Meanwhile, University Baptist embodied a quite different spirit and ethos. It was a spirit that was at home with the modern and tolerant ethos associated with a university. Again, the name, University Baptist Church, is in its way telling. Rather than an oppositional name like 'ꀜMars Hill,'ꀝ this congregation — like most founded in the same era and location — embraced its neighborhood and sought to fit in to the university setting. In that spirit, it increasingly emphasized social justice, changing social structures, and society itself, rather than personal change or regeneration.

As some sort of barometer of religion'ꀙs changing role, these two churches evidence a shift. Once, in the not too distant past, Protestant Christianity was the religious expression of the prevailing culture and its values. Increasingly, it seems that Christianity, at least in its currently thriving expressions like Mars Hill, plays a more oppositional role in relation to the prevailing culture and its values.

What will happen with the remaining congregation of University Baptist remains to be seen. In June the congregation called a new pastor. There have been discussions between that congregation and nearby University Disciples Church. The latter has a large neo-gothic home on the corner of 15th Avenue Northeast and Northeast 50th Street. That congregation, too, is small and aging. It already rents out substantial portions of its building to support various community programs and gain revenue.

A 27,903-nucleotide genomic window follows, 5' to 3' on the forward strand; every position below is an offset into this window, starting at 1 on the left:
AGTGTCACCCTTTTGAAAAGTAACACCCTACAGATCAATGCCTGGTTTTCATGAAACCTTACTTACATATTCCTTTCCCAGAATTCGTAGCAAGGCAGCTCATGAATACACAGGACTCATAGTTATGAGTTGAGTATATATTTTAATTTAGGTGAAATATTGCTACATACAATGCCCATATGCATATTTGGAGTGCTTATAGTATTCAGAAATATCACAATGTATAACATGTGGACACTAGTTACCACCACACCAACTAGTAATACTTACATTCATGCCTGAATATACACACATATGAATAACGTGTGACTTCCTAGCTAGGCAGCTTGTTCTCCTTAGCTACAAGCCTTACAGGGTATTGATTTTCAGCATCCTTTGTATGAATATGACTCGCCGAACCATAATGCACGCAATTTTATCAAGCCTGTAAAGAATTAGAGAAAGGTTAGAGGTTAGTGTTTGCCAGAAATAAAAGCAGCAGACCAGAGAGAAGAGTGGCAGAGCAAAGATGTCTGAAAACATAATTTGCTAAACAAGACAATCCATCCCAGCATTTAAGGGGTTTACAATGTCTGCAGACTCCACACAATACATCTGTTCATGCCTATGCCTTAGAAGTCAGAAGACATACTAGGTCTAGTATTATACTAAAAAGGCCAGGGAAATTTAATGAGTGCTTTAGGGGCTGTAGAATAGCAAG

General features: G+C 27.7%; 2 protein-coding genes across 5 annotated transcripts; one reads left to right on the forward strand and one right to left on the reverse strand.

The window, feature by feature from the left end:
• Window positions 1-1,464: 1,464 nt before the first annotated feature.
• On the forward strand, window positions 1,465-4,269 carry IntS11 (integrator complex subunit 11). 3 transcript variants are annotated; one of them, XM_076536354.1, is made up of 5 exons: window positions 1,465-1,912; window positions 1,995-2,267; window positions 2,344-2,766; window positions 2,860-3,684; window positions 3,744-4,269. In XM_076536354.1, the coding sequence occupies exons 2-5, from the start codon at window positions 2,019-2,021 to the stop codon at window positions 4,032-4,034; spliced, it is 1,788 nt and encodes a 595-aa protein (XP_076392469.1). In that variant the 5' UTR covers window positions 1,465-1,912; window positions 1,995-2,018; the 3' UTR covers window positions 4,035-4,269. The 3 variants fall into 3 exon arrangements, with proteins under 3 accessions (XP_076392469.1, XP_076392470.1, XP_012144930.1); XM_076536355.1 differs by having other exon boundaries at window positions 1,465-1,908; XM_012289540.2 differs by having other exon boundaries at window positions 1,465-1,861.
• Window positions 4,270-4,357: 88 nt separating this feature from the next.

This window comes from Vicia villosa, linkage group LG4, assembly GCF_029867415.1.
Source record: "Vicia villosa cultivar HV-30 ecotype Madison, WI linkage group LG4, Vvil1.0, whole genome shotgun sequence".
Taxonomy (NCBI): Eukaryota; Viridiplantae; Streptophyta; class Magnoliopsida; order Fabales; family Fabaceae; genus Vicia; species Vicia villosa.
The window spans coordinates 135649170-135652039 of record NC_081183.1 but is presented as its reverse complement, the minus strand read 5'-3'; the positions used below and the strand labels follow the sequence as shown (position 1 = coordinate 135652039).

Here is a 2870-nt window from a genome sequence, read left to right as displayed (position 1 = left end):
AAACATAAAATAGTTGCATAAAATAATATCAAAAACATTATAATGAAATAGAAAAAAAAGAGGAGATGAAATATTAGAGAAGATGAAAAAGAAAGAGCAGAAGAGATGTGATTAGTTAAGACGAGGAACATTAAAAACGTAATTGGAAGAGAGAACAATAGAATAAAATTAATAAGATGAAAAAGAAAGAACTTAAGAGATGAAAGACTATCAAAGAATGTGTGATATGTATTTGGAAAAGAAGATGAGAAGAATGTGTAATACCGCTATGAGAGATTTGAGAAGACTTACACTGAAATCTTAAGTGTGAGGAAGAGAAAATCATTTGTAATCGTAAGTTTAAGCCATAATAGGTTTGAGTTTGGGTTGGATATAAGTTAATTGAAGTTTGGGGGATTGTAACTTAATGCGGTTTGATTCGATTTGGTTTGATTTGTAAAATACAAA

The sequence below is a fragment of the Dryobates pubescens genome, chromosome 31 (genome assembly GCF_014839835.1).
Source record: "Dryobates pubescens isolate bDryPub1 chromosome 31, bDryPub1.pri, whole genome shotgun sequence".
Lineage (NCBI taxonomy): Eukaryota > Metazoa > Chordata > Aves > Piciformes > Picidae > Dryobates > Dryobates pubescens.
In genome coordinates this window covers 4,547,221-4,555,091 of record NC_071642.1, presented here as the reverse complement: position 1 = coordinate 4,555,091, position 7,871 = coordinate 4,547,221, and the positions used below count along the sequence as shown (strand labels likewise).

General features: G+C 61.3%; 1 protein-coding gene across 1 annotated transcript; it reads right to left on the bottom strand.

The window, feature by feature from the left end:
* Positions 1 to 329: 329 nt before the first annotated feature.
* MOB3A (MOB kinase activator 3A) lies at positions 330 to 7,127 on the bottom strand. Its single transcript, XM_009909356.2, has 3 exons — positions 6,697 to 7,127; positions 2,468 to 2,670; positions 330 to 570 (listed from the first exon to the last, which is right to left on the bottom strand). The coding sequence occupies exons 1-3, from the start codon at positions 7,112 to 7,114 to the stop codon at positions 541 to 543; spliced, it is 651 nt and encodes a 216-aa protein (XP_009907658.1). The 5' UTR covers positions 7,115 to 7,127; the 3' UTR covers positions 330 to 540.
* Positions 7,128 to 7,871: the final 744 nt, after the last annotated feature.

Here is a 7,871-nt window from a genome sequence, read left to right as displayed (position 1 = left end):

If there is a congregation in the University District that might see Mars Hill as competition, if not exactly a threat, then it might be University Presbyterian Church. UPC has long been the largest church in the district (between 2,000 and 3,000 members), with a significant presence among UW students. UPC also has tended to be more theologically conservative than other university area churches and thus closer to Mars Hill in that respect.

Mars Hill'ꀙs acquisition of University Baptist, for $2.5 million, would seem to confirm the recent research of UW Professor James Wellman, in "Evangelical vs. Liberal: The Clash of Culture in the Pacific Northwest." Among other things, Wellman argued that the common characterization of the Northwest as secular or churchless may not be accurate.

In his study, Wellman found that innovative and entrepreneurial evangelical churches, of which Mars Hill is certainly a leading example, were thriving in the Northwest. It was the more liberal churches that faced the toughest challenges and were struggling here. As Wellman comments, it seems paradoxical that liberal churches would struggle, given the generally liberal ethos of Seattle.

It may be that relatively comfortable liberals, so long dominant in Seattle, simply feel little need for religion. Meanwhile, the people Mars Hill is reaching may have experienced more of the rough edges of contemporary society and are receptive to a different direction.


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About the Authors & Contributors

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Anthony B. Robinson

Anthony B. Robinson was the Senior Minister of Plymouth Church in downtown Seattle from 1990 to 2004. He was also a member of the Plymouth Housing Group Board. After living for many years in southeast Seattle, he moved recently to Ballard.